In 1991, according to the Duxbury study on work-life balance, 46% of Canadians reported being satisfied with life. In 2012, it has plummeted to 23%. As many of you know first-hand, the recent economic downturn has led to significant budgetary compressions in the public purse. As a result, many of us working in the helping fields and in the civil service have experienced massive changes: layoffs, reorganizations, job abolitions, changes in mandate, elevated conflict and a lot of uncertainty and fear of what is yet to come. Over the past ten years, I have crisscrossed the country many times to offer compassion fatigue training in nearly every province and territory. During my workshops, I get to meet with public sector employees, health care workers and other helping professionals as well as with management and human resources. Lately, I have been hearing the same words from nearly everyone I meet: “change”, “stress”, “conflict”, “uncertainty” and “overload”.
Is this true for you as well?
A friend of mine who works in a very busy children’s mental health centre came to work one day to find this life sized Power Ranger guarding her office. If I got the story straight, some of her staff thought she could put him in front of her door to let people know to leave her alone when she needs time to work on stuff. He is her guard. Isn’t that fantastic? Now, of course, only in Los Angeles would you be able to find a full sized action hero mannequin, right? (that’s me on the right, giving him a little squeeze, for those who have never met me).
So here is my question for you, dear reader, on this beautiful Sunday morning, before I dash off to yoga: Who guards your time? Who protects you from unwanted incursions? Do you have a clear sign (or a big red guy) that lets the world that you need to be left alone? How would I know, if I was your friend or your work colleague, that you do not want to be disturbed? Do you answer your phone at all hours of the night and day, or are you comfortable setting limits on calls, texts and emails? Can people drop in on you unannounced any time or are you clear on what works and what does not work for you?
There are ways to set boundaries where you can still be kind and warm to others. Then there are days where I just feel like wearing a t-shirt that says **** off! What are your best strategies?
I wanted to share with you a wonderful new resource – a series of cognitive training workshops offered by my friend Nancy Salay. Nancy is a lecturer at Queen’s University where she teaches and does research in the Philosophy department and the School of Computing. Her area of specialization is cognitive science.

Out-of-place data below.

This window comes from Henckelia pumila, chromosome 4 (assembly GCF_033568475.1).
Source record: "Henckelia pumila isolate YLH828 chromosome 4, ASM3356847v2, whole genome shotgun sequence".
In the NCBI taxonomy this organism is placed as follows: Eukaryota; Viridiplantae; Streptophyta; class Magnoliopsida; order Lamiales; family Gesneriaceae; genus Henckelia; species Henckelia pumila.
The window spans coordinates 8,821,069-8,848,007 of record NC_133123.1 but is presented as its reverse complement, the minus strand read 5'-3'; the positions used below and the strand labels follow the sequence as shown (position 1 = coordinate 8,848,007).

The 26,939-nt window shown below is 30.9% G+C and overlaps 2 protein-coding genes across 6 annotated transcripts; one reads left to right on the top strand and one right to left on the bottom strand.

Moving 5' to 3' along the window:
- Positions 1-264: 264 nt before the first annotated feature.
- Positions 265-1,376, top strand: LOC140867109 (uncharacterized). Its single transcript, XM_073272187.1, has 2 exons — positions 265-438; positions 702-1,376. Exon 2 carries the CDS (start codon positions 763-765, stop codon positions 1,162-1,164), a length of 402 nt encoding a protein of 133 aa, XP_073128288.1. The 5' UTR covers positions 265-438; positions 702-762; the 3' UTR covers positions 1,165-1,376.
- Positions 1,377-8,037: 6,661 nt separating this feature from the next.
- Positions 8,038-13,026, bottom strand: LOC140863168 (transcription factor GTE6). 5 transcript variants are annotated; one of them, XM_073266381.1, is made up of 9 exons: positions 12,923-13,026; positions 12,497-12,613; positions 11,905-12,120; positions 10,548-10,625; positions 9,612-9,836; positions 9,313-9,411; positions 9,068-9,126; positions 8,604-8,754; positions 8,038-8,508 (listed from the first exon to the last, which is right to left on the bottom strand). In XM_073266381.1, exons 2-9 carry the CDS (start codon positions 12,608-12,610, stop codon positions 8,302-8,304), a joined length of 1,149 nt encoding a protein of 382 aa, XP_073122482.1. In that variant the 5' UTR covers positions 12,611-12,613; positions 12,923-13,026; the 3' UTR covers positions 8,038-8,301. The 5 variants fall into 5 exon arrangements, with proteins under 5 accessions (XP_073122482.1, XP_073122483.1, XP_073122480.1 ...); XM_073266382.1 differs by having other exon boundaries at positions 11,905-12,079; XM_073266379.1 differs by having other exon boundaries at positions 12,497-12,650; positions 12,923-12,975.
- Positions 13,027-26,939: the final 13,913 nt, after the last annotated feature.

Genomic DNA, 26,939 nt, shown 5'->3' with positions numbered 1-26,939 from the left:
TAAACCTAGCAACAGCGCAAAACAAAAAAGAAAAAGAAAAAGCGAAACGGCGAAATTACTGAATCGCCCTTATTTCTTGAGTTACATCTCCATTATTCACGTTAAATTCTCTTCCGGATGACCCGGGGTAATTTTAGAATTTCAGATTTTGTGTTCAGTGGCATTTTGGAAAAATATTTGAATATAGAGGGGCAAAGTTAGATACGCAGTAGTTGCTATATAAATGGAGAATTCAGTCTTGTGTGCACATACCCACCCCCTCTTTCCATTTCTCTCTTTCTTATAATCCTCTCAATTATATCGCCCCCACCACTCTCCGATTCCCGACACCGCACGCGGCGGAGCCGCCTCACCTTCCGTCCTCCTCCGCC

Nancy has 15+ years of experience teaching cognitive skills, both at universities and in the private sector. She has long struggled with the problem of how to bridge the gap between theory and practice; Her new initiative, Do It Better is the result. Nancy is now offering hands-on workshops for teachers, health care workers and professionals in the corporate world.
Check our her three one day workshops:
Leo Babauta from Zen Habits just wrote a post that will speak to many of you out there, I think. Having just spent an hour a day during March break trying to battle my inbox, I can certainly relate. Click here to read Leo’s post: A Survival Guide for Beating Information Addiction.
Ah! I am back, after a rather unpleasant five days of fever/coughing and feeling generally really crummy. I am still sounding like a one-man band but feeling back to myself. It’s not easy for a normally high energy person like me to be sidelined for this long, but I was a good girl and got lots of rest and drank more lemon tea than you can shake a stick at. I have a bit of a backlog of resources I would like to share with you, so I’ll post them in the coming days. One of them is from Lynn Grodzki and is intended for anyone out there wanting to launch a private practice or needing more help with the marketing/financial aspects of their existing practice. Lynn is a highly accomplished therapist who has written several excellent books on the business aspects of running and maintaining a successful private practice. I recently read “Building your Ideal Private Practice: A Guide for Therapists and Other Healing Professionals” and found it was filled with invaluable information on identifying your niche clientele, establishing realistic goals and making sure you take smart, calculated risks with integrity. Lynn also writes a regular newsletter which you can subscribe to and she very generously shared all her books with me when I sent her a quick email.
The topic of launching and marketing a private practice or consulting business is a topic that my friend Robin Cameron and I enjoy tremendously. In fact, when she returns from her world travels (Robin is on a sabbatical with her family), we plan on offering more resources on this topic, likely in the Fall.